Suspects sought in theft of $120K in college stage equipmentPosted: Updated:
GLENDALE, Ariz. -- Police are searching for two burglars who made off with more than $100,000 in stage equipment from Glendale Community College.
The thieves broke into the college's performing arts center on two separate occasions and stole high-end sound and lighting equipment.
The first incident occurred sometime between Dec. 14 and 27 and the second on New Year's Day.
"One of the burglaries was a forced entry and they entered via the construction fence that we had on the south side of the building," said Debra Palok, Commander of the Maricopa Community Colleges Public Safety Department. "The burglaries happened at a time when our campus was vulnerable because it was under construction."
Palok said the stolen items are worth about $120,000 total.
"This is a huge hit to that college," Silent Witness Coordinator Sgt. Darren Burch said.
Silent Witness is offering a reward of up to $1,000 to anyone who provides information that leads to the arrest of the burglars.
Police reviewed surveillance footage from the campus, but it only captured the burglars' vehicle -- a dark, two-door Chevrolet or GMC pickup truck.
"We absolutely need the public's help, " Burch said. "This is the type of crime where we don't have a lot to go on. We don't have great video showing the suspects' faces. We don't even know if they are male or female."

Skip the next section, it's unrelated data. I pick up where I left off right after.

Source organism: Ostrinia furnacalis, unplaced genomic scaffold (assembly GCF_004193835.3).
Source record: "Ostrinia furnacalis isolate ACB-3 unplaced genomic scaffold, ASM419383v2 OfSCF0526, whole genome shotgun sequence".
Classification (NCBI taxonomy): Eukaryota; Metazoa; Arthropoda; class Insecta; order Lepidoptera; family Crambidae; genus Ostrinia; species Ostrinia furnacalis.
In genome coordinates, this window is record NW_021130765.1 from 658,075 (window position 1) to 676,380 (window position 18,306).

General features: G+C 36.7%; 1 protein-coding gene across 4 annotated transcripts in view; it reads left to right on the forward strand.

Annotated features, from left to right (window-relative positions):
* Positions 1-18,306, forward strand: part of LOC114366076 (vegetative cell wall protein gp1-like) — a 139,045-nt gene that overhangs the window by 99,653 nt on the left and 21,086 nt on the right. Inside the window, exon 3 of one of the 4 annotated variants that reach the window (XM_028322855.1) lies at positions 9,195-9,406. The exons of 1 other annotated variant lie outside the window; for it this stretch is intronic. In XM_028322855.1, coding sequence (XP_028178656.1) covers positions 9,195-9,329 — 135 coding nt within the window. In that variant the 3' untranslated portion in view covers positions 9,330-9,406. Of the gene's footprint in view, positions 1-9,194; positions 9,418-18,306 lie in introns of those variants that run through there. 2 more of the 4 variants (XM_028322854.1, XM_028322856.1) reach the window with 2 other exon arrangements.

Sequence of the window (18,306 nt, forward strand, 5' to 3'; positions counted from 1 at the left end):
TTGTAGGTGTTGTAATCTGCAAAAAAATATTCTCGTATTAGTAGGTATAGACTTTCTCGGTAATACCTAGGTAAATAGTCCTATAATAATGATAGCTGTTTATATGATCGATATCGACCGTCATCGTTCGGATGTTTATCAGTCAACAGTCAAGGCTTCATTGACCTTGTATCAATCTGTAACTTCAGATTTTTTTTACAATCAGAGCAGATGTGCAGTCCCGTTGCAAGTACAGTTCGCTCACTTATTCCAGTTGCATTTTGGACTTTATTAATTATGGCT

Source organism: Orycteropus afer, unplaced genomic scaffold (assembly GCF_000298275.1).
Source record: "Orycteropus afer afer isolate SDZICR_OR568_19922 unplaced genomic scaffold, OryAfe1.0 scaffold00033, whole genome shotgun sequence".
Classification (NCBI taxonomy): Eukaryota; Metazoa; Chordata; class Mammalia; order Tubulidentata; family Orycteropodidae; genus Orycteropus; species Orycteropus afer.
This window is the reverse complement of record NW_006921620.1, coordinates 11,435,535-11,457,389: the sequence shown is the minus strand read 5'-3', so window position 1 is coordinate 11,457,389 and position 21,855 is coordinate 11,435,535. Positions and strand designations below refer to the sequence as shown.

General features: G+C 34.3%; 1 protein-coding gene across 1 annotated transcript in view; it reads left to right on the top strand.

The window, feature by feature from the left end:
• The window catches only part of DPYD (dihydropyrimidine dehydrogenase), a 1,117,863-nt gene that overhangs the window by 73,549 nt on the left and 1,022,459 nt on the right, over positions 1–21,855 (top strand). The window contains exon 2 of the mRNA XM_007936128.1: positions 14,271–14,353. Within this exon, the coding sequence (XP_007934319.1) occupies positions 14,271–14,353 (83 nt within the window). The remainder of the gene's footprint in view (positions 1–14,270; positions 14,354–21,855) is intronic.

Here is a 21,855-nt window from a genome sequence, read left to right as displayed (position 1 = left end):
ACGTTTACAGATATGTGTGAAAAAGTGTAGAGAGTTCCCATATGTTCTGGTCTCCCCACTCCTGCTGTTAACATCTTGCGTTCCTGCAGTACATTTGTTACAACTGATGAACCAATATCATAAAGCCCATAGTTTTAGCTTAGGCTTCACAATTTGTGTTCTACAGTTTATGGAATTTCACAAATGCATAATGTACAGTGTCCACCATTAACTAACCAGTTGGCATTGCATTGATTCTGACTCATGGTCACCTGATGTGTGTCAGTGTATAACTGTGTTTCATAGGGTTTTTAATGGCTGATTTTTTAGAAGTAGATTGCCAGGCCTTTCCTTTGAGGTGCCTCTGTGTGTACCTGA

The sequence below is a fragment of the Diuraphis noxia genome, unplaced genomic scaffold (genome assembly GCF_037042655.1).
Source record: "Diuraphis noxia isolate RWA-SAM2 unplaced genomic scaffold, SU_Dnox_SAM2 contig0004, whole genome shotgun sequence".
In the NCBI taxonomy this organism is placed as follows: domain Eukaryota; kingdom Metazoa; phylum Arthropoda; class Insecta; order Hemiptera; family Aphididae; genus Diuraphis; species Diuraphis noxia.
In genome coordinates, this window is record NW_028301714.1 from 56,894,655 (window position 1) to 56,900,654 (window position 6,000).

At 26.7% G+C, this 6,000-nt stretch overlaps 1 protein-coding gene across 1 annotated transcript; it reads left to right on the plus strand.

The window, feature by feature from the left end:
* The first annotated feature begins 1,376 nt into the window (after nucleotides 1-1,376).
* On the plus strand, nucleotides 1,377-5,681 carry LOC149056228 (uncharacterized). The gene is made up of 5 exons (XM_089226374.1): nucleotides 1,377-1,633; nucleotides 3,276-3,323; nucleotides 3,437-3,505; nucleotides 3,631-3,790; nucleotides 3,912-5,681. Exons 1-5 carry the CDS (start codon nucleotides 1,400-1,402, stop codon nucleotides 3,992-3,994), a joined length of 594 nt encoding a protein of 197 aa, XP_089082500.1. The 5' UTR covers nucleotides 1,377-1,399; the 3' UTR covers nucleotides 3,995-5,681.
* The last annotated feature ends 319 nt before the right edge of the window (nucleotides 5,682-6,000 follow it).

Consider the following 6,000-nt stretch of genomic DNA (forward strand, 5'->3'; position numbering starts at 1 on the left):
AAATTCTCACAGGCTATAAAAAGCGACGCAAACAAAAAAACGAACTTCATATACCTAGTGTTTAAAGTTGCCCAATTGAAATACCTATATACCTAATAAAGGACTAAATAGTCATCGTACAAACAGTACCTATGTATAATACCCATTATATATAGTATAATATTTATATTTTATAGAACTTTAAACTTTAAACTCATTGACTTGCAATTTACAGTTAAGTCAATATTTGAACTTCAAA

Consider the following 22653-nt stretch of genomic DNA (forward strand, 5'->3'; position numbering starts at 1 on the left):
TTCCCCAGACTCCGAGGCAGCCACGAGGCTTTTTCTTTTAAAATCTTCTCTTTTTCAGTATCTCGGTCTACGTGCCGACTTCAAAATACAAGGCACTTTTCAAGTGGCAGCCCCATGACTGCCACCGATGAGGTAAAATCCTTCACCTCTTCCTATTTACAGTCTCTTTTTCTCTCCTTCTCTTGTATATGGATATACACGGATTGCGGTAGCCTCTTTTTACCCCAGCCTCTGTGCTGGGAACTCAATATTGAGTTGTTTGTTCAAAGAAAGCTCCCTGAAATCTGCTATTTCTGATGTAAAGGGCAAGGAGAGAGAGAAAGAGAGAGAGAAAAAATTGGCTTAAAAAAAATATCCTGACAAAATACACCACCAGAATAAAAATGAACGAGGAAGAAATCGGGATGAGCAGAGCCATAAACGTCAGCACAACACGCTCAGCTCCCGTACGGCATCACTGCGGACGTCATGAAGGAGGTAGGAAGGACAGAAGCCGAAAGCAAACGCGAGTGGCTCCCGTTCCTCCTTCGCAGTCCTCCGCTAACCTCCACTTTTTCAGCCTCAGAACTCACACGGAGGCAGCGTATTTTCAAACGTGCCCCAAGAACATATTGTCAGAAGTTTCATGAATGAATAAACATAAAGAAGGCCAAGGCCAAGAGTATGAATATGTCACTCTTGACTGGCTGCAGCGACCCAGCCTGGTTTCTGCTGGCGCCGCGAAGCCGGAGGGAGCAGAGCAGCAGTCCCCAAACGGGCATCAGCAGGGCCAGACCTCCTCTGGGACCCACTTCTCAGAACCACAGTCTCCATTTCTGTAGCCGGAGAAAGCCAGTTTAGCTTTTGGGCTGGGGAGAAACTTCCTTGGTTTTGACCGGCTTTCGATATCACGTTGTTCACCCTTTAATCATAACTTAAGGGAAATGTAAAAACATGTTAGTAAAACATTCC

Burch said the stolen goods should draw some attention in the community.
"This is real high-end equipment,” he said. “This is property that would stand out at a pawn shop."
Roy Hawkins, owner of Desert Pawn, said he does everything possible to keep stolen property out of his shop.
"First of all, you look at the individual and make sure that he looks like he belongs to the item," Hawkins explained. "If everything looks good, we will get a fingerprint, driver’s license, address -- all of his pertinent information."
Hawkins said that information is sent electronically to police every day.
"I personally like the police tickets because with the fingerprint on the ticket, it tends to make the bad guys stay out of our shop," Hawkins said.
If crooks do manage to pawn stolen goods, the information gathered by Hawkins helps police make arrests.
"We do our jobs properly. That, for one thing, should be a major help for them," Hawkins said.
In the seven years Desert Pawn has been in business, Hawkins said he has had about 50 stolen items seized by law enforcement. He said police determined the items were stolen with help from the information he is required to submit.
As for Glendale Community College's missing property, Silent Witness hopes anyone with information will step forward.
To leave an anonymous tip, contact Silent Witness at 480-WITNESS.